Delegators stake GRT to indexers in order to earn a portion of rewards and fees. This allows passive token holders to participate in network security and sybil resistance.
Consumers of subgraphs—mainly Ethereum DeFi applications—need to access data on The Graph without having to do the work to compute and store that data. They leverage The Graph to securely and efficiently query data. Fees can be handled by Gateways (in progress) or by a query engine (this can be an extension or embedded into the dApp, abstracted from normal users) which makes decisions on which indexers to use from the fee market.
Consumers query the Indexers and paying for metered usage. This creates a supply and demand model which sustains the protocol.
How to Earn Yield with The Graph
There are three primary ways to contribute to The Graph network and earn GRT. We’ve listed them below from easiest (least technical) to hardest (most technical).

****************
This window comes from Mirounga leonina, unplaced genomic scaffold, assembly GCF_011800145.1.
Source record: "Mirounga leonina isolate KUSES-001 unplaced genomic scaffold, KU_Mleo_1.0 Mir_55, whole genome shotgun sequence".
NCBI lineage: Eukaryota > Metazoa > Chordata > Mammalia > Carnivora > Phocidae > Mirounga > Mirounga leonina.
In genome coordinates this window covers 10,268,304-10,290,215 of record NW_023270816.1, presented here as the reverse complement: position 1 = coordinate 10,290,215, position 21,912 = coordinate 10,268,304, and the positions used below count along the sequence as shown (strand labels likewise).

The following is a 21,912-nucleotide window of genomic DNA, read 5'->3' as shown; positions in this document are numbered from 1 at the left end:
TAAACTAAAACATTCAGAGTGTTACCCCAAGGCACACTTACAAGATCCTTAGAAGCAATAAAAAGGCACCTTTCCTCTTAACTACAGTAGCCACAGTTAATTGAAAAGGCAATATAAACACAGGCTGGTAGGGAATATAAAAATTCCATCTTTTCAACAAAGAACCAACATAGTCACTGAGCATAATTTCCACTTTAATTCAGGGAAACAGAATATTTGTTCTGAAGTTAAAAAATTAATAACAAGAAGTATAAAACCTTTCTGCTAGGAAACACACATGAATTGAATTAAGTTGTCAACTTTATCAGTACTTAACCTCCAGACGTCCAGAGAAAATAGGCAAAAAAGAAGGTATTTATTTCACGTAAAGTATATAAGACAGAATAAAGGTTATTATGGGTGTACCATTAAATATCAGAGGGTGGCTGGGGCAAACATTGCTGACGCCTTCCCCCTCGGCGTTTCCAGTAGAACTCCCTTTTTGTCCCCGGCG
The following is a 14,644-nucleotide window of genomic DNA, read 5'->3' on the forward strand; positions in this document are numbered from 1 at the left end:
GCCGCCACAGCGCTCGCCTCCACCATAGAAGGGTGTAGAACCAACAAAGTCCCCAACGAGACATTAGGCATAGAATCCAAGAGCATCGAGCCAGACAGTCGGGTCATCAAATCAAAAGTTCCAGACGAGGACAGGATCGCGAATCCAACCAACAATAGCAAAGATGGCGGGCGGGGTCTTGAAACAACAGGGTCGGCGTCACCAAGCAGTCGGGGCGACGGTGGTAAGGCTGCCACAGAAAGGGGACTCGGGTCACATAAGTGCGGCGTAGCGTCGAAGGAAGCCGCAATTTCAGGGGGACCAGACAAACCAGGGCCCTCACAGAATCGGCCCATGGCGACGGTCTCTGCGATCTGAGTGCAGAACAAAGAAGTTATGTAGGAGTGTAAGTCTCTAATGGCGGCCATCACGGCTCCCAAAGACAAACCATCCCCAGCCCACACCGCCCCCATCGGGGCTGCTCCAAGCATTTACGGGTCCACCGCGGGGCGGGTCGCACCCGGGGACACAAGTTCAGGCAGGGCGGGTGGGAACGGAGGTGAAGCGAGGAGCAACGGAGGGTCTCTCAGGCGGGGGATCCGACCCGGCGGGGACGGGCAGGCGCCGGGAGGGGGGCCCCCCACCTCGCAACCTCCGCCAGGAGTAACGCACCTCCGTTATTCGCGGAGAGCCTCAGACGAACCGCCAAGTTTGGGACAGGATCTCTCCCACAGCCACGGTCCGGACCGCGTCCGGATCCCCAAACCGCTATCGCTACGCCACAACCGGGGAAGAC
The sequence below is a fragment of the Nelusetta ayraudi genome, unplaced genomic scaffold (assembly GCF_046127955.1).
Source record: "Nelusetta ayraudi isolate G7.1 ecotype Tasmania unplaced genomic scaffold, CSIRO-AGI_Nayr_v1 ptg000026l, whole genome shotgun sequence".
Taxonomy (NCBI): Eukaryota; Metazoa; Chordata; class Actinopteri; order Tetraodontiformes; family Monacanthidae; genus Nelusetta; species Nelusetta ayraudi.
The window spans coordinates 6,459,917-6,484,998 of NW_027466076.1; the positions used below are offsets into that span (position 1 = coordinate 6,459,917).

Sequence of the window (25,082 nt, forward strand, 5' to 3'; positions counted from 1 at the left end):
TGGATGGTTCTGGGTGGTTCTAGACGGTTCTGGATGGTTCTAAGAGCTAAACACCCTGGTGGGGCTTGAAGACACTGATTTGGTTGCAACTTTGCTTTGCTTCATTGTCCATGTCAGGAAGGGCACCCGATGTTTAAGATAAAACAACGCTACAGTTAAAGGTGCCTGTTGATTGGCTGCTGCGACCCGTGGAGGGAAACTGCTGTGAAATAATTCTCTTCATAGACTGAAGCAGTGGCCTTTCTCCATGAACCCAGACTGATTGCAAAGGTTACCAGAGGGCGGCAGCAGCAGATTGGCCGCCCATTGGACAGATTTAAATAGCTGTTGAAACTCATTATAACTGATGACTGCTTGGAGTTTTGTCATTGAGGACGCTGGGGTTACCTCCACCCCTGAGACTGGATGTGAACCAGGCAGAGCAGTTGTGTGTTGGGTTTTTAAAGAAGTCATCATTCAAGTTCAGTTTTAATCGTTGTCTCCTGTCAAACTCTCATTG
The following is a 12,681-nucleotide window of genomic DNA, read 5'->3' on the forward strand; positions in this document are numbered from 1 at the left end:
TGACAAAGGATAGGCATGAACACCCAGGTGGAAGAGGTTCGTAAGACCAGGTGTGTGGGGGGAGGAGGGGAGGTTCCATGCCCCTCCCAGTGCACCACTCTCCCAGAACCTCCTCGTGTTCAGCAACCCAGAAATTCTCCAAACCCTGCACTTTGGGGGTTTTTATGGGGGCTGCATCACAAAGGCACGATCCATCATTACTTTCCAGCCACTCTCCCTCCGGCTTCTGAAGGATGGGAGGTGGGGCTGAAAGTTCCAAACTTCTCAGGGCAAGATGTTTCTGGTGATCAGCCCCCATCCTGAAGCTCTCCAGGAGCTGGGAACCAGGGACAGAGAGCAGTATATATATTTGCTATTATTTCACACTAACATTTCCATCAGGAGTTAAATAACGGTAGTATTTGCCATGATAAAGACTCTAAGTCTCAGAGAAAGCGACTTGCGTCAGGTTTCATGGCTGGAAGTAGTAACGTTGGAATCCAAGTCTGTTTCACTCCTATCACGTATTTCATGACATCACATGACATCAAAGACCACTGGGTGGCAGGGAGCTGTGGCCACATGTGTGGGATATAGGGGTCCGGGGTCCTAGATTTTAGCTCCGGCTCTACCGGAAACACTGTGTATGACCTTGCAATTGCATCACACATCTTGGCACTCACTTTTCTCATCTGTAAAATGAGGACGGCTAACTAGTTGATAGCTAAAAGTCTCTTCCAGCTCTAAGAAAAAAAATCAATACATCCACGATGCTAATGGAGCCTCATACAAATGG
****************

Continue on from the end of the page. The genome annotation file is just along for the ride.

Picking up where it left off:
👉 The Graph Network has only just gone live. For now, only a few subgraphs have migrated from the hosted service to mainnet. Query fees are still low, but expected to grow as more subgraphs migrate to mainnet.
Earn yield as a Delegator
Skill: Easy (non-technical)
Risk: Low—Delegators do not get Slashed
ROI: Positive, but dependent on performance of Indexer!
Any individual with GRT can contribute to securing the network without the need to run a Graph Node. This is the easiest way to participate in The Graph and allows you to put your GRT to work. Delegators also don’t need the higher technical knowledge that comes with Curating or Indexing. Delegators use their GRT to delegate to existing indexers and earn a portion of that Indexer's rewards and fees.
Here’s how you can delegate your GRT to Indexers:
First, make sure Metamask is set to ‘Ethereum Mainnet’ and you have enough ETH to cover all the transaction fees.
Add GRT token to Metamask
Token Contract Address: 0xc944e90c64b2c07662a292be6244bdf05cda44a7
Token Symbol: GRT
Decimals of Precision: 18
🧠 If using Ledger, ensure ‘Contract Data’ is allowed on Ethereum app. Also make sure you have the latest Ethereum application installed from the Ledger ‘Device Manager’.
Head over to The Graph’s Network Site and connect your wallet. In this tutorial, we’ll use Metamask as our browser wallet!